Mike Sopp provides an update on emergency escape routes and exits.

Prior to the introduction of modern “goal-setting” fire safety legislation, the adequacy of fire precautions in premises was based on a prescriptive approach whereby building control and local fire authority officers, having approved the fire precautions, would issue a fire certificate for the premises.

In practice, this meant that trained and experienced persons would check that premises met the prescriptive requirements.

The “responsible person” is now expected to ensure that the requirements of statutory instruments, such as the Regulatory Reform (Fire Safety) Order 2005 are met, primarily through the risk-assessment process.

The responsible person must ensure that fire precautions remain “fit for purpose” and determine the need to install and/or modify emergency escape lighting within the premises.

Legislative requirements

Under the Regulatory Reform (Fire Safety) Order, the responsible person is required to ensure that emergency routes and exits are indicated by signs, and those requiring illumination “must be provided with emergency lighting of adequate intensity in the case of failure of their normal lighting”.

Similarly, the relevant building regulations require all escape routes to have “adequate artificial lighting”.

Official government guidance states that “people in your premises must be able to find their way to a place of total safety if there is a fire, by using escape routes that have enough lighting”.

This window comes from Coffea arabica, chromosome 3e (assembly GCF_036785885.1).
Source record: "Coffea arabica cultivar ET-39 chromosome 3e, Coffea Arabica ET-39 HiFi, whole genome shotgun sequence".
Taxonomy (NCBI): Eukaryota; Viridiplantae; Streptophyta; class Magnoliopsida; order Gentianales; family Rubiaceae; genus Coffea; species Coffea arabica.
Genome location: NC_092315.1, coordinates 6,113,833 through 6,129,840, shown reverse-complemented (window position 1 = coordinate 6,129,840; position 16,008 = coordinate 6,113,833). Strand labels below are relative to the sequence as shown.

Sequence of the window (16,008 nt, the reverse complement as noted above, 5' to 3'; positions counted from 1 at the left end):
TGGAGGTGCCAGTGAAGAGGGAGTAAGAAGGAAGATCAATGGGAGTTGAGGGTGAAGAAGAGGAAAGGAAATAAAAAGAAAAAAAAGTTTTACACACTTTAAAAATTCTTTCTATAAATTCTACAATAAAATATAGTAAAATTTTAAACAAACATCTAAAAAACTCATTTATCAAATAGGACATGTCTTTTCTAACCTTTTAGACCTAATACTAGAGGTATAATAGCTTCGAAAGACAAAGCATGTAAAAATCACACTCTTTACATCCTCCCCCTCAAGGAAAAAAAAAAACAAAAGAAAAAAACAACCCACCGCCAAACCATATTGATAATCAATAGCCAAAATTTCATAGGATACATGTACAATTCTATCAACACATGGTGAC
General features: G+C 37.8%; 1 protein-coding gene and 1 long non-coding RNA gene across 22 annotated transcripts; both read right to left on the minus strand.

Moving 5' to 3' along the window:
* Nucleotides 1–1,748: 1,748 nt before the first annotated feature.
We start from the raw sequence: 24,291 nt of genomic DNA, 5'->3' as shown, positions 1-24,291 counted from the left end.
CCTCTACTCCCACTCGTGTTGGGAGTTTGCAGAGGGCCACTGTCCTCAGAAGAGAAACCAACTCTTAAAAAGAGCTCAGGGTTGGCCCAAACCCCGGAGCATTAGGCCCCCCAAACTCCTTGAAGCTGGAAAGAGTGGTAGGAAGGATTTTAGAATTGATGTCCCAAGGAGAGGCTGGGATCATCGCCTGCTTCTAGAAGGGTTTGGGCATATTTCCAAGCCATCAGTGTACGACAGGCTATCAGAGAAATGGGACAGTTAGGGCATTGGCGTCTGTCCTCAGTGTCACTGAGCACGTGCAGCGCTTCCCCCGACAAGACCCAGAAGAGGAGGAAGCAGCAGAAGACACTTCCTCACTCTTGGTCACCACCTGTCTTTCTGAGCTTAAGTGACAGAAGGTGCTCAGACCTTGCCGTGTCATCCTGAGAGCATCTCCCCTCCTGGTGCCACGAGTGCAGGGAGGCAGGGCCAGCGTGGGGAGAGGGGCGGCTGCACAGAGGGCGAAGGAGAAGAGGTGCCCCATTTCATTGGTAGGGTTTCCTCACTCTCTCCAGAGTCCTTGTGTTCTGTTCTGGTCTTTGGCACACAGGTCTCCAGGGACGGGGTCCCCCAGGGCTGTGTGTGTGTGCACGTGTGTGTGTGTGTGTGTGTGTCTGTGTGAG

It is worth noting that emergency lighting can fall into two categories, as follows.

  1. Emergency lighting that is provided for use when the supply to the normal lighting fails.

  2. Escape lighting that is provided to ensure that the escape route/s are illuminated at all material times.

Emergency escape lighting is normally required to operate fully automatically and give illumination of a sufficiently high level to enable persons to evacuate the premises safely.

Determining needs

For new builds and major refurbishments, the decision as to whether or not emergency and/or escape lighting is required is likely to be made at the design stage. Architects, engineers and building control officers have a blank canvas from which the most appropriate system can be designed and installed, based on legislative requirements and best practice standards.

For existing premises with no emergency lighting or with systems designed and installed to older legislative requirements and best practice standards, the position on assessing the need for emergency and/or escape lighting or for modifying current systems is more problematic.

Risk assessing is fundamental to modern fire safety management. The Industry Committee for Emergency Lighting (ICEL), in the guidance document ICEL 1008: Emergency Lighting-Risk Assessment Guide, notes that the “requirement for emergency lighting, its type location and maintenance are all defined through the risk assessment, which uses provision of fire precaution equipment as a method of compensating for the risks in a building and reducing the risk to tolerable levels”.

The size and type of premises and the risk to the occupants will determine the complexity of the emergency escape lighting required.

Government guidance notes that, where any escape routes are internal and without windows, or premises are used during periods of darkness (including early darkness on winter days), then some form of backup to the normal escape route lighting is likely to be required. Put more simply, ICEL 1008 suggests three simple questions should be answered.

  1. Are your premises used during periods of darkness?

  2. Will there always be sufficient lighting to safely use escape routes?

  3. Do you have back-up power supplies for your emergency lighting?

It should be noted that there may be some exceptions to this. For example: